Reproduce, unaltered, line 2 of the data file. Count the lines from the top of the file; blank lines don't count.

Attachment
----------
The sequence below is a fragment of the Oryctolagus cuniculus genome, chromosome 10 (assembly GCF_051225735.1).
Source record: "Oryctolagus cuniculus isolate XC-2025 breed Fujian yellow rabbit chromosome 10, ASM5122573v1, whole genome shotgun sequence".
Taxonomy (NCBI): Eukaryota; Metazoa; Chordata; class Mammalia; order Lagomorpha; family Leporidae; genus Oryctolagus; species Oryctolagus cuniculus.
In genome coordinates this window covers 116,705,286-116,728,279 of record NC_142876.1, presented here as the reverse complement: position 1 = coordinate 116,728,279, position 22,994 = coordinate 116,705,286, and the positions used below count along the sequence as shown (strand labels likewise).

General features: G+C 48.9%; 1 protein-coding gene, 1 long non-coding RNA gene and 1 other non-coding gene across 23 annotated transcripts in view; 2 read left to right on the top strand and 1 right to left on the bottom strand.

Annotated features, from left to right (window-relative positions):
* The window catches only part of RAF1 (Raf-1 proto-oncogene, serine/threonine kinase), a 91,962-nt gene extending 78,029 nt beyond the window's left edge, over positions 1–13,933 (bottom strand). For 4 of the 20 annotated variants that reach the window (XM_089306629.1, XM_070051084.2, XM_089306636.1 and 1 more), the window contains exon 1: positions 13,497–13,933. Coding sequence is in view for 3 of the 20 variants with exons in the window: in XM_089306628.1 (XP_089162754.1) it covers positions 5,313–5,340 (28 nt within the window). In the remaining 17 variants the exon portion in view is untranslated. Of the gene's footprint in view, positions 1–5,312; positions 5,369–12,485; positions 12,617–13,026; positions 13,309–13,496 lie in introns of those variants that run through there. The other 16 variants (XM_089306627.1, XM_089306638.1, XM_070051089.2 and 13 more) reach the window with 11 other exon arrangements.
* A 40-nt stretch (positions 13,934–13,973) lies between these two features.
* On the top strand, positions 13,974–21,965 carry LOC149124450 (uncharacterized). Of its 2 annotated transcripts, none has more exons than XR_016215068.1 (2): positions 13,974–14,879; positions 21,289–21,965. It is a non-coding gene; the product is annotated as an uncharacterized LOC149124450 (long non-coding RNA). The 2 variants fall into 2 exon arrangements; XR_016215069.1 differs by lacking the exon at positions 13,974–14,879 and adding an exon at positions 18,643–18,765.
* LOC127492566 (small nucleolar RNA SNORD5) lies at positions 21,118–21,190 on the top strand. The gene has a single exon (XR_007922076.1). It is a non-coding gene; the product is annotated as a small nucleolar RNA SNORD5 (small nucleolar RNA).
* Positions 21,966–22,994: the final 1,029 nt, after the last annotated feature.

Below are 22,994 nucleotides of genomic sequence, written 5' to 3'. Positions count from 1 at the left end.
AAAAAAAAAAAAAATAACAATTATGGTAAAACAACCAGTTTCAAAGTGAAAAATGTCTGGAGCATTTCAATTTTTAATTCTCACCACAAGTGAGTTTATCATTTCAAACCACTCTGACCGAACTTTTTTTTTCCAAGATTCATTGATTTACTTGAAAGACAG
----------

Source record: "Oryctolagus cuniculus isolate XC-2025 breed Fujian yellow rabbit chromosome 10, ASM5122573v1, whole genome shotgun sequence".